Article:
- Aeration: Why, How & When to Aerate Your Lawn
- Dispelling Common Fertilizer Misconceptions
- Lawn Plug Aeration: When To Plug Aerate A Lawn
- Does My Lawn Need Plug Aeration?
- When to Plug Aerate a Lawn
- Yard and Garden: Properly Aerating Lawns
- Why, When and How to Aerate Your Lawn
- When Lawns Need Aeration
- When to Aerate Your Lawn
- How to Aerate Your Lawn
- Does Your Lawn Need Aeration?
Aeration: Why, How & When to Aerate Your Lawn
If you’re convinced that your lawn is in need of aeration, here are some lawn care tips on how to do it:
- Before you get started, make sure the soil is moist enough. There’s nothing more frustrating than trying to aerate soil that is bone dry. Aerating the day after a rain shower or watering your lawn the day before is advised.
- Most aeration machines cover only a small percentage of soil surface per pass, so make multiple passes over the most compacted areas. Save resources (and your energy) by leaving unaffected areas alone
- The excavated soil plugs should be allowed to dry and then broken up to give your lawn a uniform, clean appearance. Break them up by running them over with a lawn mower or pounding them with the back of a rake. (Your lawn mower blade may need to be sharpened after breaking up the plugs.)
- An aeration myth is that if you apply a pre-emergent herbicide on your lawn in the spring, aerating your lawn will destroy the herbicide “barrier.” This is not true — research shows that aeration will not affect crabgrass control or weed prevention.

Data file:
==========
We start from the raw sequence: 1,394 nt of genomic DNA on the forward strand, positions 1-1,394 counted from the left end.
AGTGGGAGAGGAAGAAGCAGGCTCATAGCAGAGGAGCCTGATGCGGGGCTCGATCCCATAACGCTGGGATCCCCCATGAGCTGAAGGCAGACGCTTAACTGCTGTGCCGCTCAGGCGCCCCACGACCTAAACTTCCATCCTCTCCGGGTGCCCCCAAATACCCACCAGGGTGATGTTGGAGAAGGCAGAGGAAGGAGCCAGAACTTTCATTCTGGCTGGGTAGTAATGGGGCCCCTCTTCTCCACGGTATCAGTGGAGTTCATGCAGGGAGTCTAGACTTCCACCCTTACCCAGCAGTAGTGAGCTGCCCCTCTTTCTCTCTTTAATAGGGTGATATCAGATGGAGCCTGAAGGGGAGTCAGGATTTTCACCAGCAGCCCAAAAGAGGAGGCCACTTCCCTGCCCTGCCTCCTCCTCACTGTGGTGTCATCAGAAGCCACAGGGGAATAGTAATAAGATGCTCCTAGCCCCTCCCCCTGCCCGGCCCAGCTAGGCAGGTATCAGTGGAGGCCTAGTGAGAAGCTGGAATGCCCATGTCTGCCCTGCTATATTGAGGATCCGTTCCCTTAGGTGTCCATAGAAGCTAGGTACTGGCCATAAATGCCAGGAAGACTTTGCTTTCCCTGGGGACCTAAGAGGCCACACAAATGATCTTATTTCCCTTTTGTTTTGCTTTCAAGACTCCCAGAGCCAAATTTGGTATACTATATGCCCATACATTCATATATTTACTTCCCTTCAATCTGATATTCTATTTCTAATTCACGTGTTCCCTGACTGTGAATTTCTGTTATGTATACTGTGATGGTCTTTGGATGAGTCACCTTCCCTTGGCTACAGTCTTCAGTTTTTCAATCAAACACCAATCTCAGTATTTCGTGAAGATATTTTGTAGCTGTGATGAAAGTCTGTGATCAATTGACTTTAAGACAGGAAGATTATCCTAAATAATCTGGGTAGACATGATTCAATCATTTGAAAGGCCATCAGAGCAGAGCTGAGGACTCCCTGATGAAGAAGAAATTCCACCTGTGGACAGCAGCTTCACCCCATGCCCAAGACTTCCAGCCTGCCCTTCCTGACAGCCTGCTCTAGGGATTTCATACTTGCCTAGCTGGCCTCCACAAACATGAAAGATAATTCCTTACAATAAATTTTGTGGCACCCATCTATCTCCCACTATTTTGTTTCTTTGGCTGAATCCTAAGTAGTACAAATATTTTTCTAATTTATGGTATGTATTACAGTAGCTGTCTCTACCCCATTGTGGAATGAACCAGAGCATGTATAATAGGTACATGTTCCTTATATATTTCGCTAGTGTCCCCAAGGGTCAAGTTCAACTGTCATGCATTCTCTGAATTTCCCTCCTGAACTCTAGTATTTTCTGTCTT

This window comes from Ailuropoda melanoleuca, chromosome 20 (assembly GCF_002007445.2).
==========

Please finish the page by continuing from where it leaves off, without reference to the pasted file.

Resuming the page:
- After aerating, it’s important to continue basic lawn care practices such as proper fertilizing, mowing and watering.
Aeration is a beneficial practice toward achieving a beautiful lawn, but most people don’t realize it or understand the process. If your lawn is a candidate, make it an integral part of your lawn care regime. Your lawn will thank you for letting it breathe again.
When it comes to the best time to aerate lawn, most people think it’s spring. The grass is blooming, and you want to make sure your soil is getting enough water and nutrients. Although spring is a fine time to aerate, the best time to aerate lawn is actually in the fall.
Yep, that’s right. The fall is a great time to get the lawn ready for the following spring and summer season for two reasons. The first reason fall is the best time to aerate lawn has to do with how often you are using your lawn. During the summer season, you’ll find your kids (or even yourselves) out on the lawn more and more. Frequently running and jumping on the soil will compact it, making it difficult to absorb air, water, and nutrients. Not aerating in the fall would keep the lawn compact, leaving the soil without any room to grow healthy grass the following spring.
The second reason has to do with weeds. The fall will help with killing off those weed seeds in the future. Once you aerate the lawn in the fall, you can apply weed killers so the open holes are protected from weeds. This will help with the number of weeds growing in the springtime.